July 22, 2014
UK migration minister quits over worker’s visa
Leaves his post after it is discovered his cleaner wasn’t a legal resident
LONDON — Britain’s immigration minister has resigned over the illegal employment of a foreign cleaner, a major gaffe given the UK government’s muscular clampdown on immigration of all kinds.
British Prime Minister David Cameron’s Downing Street office said in a statement released yesterday afternoon that there was no indication that the minister, Mark Harper, knew the cleaner was working illegally but said the leader accepted the resignation “with regret.”
It also distributed Harper’s resignation letter, in which he explained that he thought he had verified in 2007 that the unnamed cleaner’s passport and documentation meant she could work in the UK legally.
But he said officials warned him on Thursday that she was in fact in the country illegally, forcing his hand.
“Although I complied with the law at all times, I consider that as immigration minister, who is taking legislation through Parliament which will toughen up our immigration laws, I should hold myself to a higher standard than expected of others,” he said in the letter.
The case has an echo of the US “Nannygate” scandal, in which then-President Bill Clinton’s top pick for attorney general was forced to withdraw her nomination in 1993 after it was revealed her family employed an illegal immigrant as her maid.
But Harper’s resignation is even more embarrassing because he was specifically tasked with policing Britain’s shores, a hot-button issue in an island nation where many are weary of immigration.
Harper took a particularly aggressive approach to the job. His department oversaw the deployment of a van that patrolled London’s streets warning migrants who had overstayed their visas to “go home or face arrest.” The van, emblazoned with large handcuffs, was withdrawn following an outcry.
Harper also raised eyebrows after telling a repeat asylum seeker from Iraq that his multiple attempts to seek refuge in the UK were “ridiculous” and he should leave the country.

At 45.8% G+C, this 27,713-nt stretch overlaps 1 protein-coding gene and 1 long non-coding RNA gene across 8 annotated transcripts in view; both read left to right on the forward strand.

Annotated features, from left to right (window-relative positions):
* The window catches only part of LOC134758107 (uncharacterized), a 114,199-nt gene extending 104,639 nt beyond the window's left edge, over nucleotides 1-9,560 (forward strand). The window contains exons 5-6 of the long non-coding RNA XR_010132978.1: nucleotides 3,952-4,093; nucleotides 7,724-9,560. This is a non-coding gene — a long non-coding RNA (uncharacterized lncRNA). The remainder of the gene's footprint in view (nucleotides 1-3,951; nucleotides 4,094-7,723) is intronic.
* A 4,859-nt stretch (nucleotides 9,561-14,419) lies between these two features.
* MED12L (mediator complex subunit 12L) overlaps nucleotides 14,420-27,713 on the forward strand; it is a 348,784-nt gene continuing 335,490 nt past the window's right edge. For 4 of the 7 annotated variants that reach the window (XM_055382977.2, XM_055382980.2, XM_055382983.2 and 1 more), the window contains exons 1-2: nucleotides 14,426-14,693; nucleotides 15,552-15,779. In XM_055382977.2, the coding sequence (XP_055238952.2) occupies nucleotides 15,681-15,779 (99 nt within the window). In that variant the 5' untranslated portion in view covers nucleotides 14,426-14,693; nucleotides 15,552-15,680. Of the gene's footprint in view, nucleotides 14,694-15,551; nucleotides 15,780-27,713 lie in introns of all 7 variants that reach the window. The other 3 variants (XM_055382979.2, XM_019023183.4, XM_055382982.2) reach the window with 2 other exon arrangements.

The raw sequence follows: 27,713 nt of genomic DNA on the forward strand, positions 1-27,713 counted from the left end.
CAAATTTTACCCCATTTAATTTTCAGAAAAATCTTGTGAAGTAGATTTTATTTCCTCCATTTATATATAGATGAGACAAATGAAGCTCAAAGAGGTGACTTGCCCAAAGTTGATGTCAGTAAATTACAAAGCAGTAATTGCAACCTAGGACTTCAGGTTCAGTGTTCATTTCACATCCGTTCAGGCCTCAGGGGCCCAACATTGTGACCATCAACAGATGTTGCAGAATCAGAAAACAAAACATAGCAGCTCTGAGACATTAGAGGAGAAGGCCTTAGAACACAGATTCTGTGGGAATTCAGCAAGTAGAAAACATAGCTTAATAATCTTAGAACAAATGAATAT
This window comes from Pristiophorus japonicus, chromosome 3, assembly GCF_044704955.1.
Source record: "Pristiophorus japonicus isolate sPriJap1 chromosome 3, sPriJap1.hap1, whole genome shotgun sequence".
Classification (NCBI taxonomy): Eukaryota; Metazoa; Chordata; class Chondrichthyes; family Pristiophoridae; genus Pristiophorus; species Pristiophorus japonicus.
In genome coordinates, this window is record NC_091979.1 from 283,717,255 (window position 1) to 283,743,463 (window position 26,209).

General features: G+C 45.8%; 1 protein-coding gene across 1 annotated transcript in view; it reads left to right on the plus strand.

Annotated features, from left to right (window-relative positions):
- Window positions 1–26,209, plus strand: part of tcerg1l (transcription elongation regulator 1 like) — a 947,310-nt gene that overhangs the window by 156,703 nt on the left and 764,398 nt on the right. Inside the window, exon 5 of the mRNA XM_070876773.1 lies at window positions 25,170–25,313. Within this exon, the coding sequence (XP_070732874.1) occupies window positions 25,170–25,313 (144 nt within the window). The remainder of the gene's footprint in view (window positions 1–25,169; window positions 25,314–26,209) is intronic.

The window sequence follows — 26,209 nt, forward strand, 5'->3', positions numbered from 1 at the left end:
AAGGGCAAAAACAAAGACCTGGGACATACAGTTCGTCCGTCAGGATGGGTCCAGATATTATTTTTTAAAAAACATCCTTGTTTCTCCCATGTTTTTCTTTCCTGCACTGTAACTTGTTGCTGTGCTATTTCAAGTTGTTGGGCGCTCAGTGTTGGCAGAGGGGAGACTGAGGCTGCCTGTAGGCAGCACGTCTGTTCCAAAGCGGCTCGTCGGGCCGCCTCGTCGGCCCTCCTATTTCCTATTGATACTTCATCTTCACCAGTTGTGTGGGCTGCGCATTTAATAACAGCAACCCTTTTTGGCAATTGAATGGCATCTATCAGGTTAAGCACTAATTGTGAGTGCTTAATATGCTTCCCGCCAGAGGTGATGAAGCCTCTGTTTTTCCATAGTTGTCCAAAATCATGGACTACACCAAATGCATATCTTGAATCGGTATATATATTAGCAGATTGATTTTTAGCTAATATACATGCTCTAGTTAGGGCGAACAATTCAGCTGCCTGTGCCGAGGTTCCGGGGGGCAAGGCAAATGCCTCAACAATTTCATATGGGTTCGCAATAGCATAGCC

In his reply, Cameron said Harper had “taken an honourable decision” and he hoped to see him return to the frontbench “before too long.”
“I understand your view that, although you carried out checks on your cleaner, you feel that you should hold yourself to an especially high standard as immigration minister,” Cameron wrote.
The Home Affairs Committee chairman, Labour MP Keith Vaz, said Mr Harper left an “impressive legacy.”
“The immigration portfolio is one of the toughest in government but he carried out his role with effectiveness and good humour,” he added.
‘Nasty immigration politics’
Shami Chakrabarti, director of civil liberties campaign group Liberty, said it was the “nasty immigration politics,” not the politician, that should go.
“The vile Immigration Bill would turn landlords and vicars into border police, checking people’s status before offering them shelter or marriage services,” she said.
Junior Home Office minister James Brokenshire, MP for Old Bexley and Sidcup, has been promoted to the immigration brief.
Brokenshire said in a tweet: “Honoured to have been asked to take on the role of immigration minister and to continue reducing net migration to sustainable levels.”
In a minor reshuffle, Conservative MP Karen Bradley will take up Brokenshire’s former post; fellow Tory John Penrose will become a government whip in the House of Commons; and Harriet Baldwin, also a Tory MP, becomes assistant whip in the Commons.
Herald with AP, online media